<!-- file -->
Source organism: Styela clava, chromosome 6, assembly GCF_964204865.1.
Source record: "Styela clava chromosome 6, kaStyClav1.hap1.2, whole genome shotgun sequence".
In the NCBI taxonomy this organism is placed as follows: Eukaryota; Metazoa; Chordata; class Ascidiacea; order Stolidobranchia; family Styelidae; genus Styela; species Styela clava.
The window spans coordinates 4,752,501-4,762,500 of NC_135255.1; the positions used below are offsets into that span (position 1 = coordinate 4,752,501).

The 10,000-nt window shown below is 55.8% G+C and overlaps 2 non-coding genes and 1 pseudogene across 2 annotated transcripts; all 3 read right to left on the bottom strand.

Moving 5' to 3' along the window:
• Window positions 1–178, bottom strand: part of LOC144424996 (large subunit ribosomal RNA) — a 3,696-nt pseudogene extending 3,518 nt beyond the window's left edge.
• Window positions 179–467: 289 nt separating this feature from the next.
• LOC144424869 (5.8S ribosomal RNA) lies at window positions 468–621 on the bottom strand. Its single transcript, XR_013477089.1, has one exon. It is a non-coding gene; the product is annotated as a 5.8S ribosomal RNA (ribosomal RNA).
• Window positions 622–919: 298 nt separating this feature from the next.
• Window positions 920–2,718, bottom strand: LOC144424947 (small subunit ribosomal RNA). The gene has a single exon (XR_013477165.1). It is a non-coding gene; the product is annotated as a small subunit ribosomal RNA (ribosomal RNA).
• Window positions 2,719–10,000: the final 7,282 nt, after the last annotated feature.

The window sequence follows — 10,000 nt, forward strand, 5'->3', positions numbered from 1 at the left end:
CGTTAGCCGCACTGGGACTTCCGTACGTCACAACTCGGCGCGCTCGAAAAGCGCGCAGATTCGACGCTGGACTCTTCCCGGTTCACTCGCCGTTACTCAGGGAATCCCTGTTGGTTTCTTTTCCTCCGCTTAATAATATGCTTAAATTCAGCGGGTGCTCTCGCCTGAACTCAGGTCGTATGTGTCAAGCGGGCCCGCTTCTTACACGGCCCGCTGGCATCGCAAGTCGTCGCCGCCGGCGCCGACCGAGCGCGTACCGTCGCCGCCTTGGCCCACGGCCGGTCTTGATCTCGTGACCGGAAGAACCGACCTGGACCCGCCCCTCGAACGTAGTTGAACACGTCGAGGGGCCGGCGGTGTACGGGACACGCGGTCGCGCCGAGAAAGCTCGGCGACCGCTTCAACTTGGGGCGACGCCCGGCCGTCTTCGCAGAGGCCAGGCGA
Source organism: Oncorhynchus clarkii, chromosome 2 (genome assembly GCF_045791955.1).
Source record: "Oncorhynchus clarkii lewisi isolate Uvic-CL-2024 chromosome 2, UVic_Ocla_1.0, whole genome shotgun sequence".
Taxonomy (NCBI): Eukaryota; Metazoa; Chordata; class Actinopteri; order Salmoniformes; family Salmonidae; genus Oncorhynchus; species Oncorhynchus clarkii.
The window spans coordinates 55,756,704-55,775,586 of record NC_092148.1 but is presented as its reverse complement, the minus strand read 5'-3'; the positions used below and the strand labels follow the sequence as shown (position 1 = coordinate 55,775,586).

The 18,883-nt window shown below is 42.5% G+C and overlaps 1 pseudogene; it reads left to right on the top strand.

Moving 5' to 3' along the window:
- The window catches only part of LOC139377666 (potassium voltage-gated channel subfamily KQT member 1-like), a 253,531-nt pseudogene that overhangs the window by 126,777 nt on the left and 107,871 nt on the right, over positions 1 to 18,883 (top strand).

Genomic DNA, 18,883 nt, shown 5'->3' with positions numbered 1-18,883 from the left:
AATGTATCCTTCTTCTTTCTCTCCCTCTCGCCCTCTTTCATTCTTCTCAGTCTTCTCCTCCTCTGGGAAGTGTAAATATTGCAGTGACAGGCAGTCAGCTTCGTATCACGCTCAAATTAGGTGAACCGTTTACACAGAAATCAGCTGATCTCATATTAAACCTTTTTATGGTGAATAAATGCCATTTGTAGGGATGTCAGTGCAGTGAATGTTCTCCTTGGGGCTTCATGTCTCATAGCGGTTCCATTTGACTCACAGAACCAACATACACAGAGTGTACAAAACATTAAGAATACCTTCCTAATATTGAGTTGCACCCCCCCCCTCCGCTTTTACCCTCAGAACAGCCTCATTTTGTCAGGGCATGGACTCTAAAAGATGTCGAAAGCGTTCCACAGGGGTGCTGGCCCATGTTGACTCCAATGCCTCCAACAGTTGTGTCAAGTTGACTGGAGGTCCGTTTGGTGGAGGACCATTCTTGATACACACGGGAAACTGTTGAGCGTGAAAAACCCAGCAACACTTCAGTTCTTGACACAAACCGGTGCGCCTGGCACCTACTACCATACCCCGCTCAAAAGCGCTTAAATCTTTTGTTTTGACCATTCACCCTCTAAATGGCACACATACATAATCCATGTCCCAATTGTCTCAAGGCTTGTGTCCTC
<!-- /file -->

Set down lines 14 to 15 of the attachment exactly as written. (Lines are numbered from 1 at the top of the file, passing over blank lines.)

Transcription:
CGTTAGCCGCACTGGGACTTCCGTACGTCACAACTCGGCGCGCTCGAAAAGCGCGCAGATTCGACGCTGGACTCTTCCCGGTTCACTCGCCGTTACTCAGGGAATCCCTGTTGGTTTCTTTTCCTCCGCTTAATAATATGCTTAAATTCAGCGGGTGCTCTCGCCTGAACTCAGGTCGTATGTGTCAAGCGGGCCCGCTTCTTACACGGCCCGCTGGCATCGCAAGTCGTCGCCGCCGGCGCCGACCGAGCGCGTACCGTCGCCGCCTTGGCCCACGGCCGGTCTTGATCTCGTGACCGGAAGAACCGACCTGGACCCGCCCCTCGAACGTAGTTGAACACGTCGAGGGGCCGGCGGTGTACGGGACACGCGGTCGCGCCGAGAAAGCTCGGCGACCGCTTCAACTTGGGGCGACGCCCGGCCGTCTTCGCAGAGGCCAGGCGA
Source organism: Oncorhynchus clarkii, chromosome 2 (genome assembly GCF_045791955.1).